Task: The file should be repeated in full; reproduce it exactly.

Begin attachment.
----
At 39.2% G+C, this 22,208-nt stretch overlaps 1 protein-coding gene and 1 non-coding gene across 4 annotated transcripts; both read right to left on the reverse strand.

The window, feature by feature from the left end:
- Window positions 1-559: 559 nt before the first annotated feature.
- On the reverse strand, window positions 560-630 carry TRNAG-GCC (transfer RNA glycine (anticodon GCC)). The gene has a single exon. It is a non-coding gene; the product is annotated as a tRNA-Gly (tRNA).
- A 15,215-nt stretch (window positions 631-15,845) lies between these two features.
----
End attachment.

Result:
At 39.2% G+C, this 22,208-nt stretch overlaps 1 protein-coding gene and 1 non-coding gene across 4 annotated transcripts; both read right to left on the reverse strand.

The window, feature by feature from the left end:
- Window positions 1-559: 559 nt before the first annotated feature.
- On the reverse strand, window positions 560-630 carry TRNAG-GCC (transfer RNA glycine (anticodon GCC)). The gene has a single exon. It is a non-coding gene; the product is annotated as a tRNA-Gly (tRNA).
- A 15,215-nt stretch (window positions 631-15,845) lies between these two features.